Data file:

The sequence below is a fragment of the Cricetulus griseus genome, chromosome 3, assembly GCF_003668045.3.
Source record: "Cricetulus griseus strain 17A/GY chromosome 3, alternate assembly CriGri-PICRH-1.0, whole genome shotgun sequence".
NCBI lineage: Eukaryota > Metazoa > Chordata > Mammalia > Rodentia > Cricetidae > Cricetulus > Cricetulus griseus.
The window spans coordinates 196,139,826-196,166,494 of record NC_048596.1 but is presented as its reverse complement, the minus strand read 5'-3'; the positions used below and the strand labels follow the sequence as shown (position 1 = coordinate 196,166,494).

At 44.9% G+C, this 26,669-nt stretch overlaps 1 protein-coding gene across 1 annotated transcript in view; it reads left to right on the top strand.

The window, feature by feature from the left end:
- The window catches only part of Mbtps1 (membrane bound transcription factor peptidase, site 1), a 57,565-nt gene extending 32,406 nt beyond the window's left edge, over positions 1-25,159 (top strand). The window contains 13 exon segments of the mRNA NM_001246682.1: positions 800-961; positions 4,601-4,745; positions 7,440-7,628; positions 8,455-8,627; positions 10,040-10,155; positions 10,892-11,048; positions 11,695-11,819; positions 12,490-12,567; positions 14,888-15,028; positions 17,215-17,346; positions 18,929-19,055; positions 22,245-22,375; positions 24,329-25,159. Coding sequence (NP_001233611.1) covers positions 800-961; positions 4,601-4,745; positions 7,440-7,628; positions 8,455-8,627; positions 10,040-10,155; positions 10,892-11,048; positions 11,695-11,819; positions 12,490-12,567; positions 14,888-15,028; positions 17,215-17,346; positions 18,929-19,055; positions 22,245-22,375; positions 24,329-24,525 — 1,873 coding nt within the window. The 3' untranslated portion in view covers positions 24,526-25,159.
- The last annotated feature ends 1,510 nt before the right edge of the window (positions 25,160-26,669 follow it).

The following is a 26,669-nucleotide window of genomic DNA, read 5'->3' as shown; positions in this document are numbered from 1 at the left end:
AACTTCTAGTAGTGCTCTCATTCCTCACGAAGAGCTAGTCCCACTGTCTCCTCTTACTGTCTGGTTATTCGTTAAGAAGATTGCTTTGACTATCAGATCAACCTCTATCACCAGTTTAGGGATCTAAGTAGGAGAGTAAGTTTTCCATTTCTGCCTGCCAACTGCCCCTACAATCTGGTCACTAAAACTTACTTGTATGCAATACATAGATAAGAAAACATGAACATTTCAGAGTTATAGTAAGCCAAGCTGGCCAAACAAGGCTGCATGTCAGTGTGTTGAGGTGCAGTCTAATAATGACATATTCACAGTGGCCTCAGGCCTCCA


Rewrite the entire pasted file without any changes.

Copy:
The sequence below is a fragment of the Cricetulus griseus genome, chromosome 3, assembly GCF_003668045.3.
Source record: "Cricetulus griseus strain 17A/GY chromosome 3, alternate assembly CriGri-PICRH-1.0, whole genome shotgun sequence".
NCBI lineage: Eukaryota > Metazoa > Chordata > Mammalia > Rodentia > Cricetidae > Cricetulus > Cricetulus griseus.
The window spans coordinates 196,139,826-196,166,494 of record NC_048596.1 but is presented as its reverse complement, the minus strand read 5'-3'; the positions used below and the strand labels follow the sequence as shown (position 1 = coordinate 196,166,494).

At 44.9% G+C, this 26,669-nt stretch overlaps 1 protein-coding gene across 1 annotated transcript in view; it reads left to right on the top strand.

The window, feature by feature from the left end:
- The window catches only part of Mbtps1 (membrane bound transcription factor peptidase, site 1), a 57,565-nt gene extending 32,406 nt beyond the window's left edge, over positions 1-25,159 (top strand). The window contains 13 exon segments of the mRNA NM_001246682.1: positions 800-961; positions 4,601-4,745; positions 7,440-7,628; positions 8,455-8,627; positions 10,040-10,155; positions 10,892-11,048; positions 11,695-11,819; positions 12,490-12,567; positions 14,888-15,028; positions 17,215-17,346; positions 18,929-19,055; positions 22,245-22,375; positions 24,329-25,159. Coding sequence (NP_001233611.1) covers positions 800-961; positions 4,601-4,745; positions 7,440-7,628; positions 8,455-8,627; positions 10,040-10,155; positions 10,892-11,048; positions 11,695-11,819; positions 12,490-12,567; positions 14,888-15,028; positions 17,215-17,346; positions 18,929-19,055; positions 22,245-22,375; positions 24,329-24,525 — 1,873 coding nt within the window. The 3' untranslated portion in view covers positions 24,526-25,159.
- The last annotated feature ends 1,510 nt before the right edge of the window (positions 25,160-26,669 follow it).

The following is a 26,669-nucleotide window of genomic DNA, read 5'->3' as shown; positions in this document are numbered from 1 at the left end:
AACTTCTAGTAGTGCTCTCATTCCTCACGAAGAGCTAGTCCCACTGTCTCCTCTTACTGTCTGGTTATTCGTTAAGAAGATTGCTTTGACTATCAGATCAACCTCTATCACCAGTTTAGGGATCTAAGTAGGAGAGTAAGTTTTCCATTTCTGCCTGCCAACTGCCCCTACAATCTGGTCACTAAAACTTACTTGTATGCAATACATAGATAAGAAAACATGAACATTTCAGAGTTATAGTAAGCCAAGCTGGCCAAACAAGGCTGCATGTCAGTGTGTTGAGGTGCAGTCTAATAATGACATATTCACAGTGGCCTCAGGCCTCCA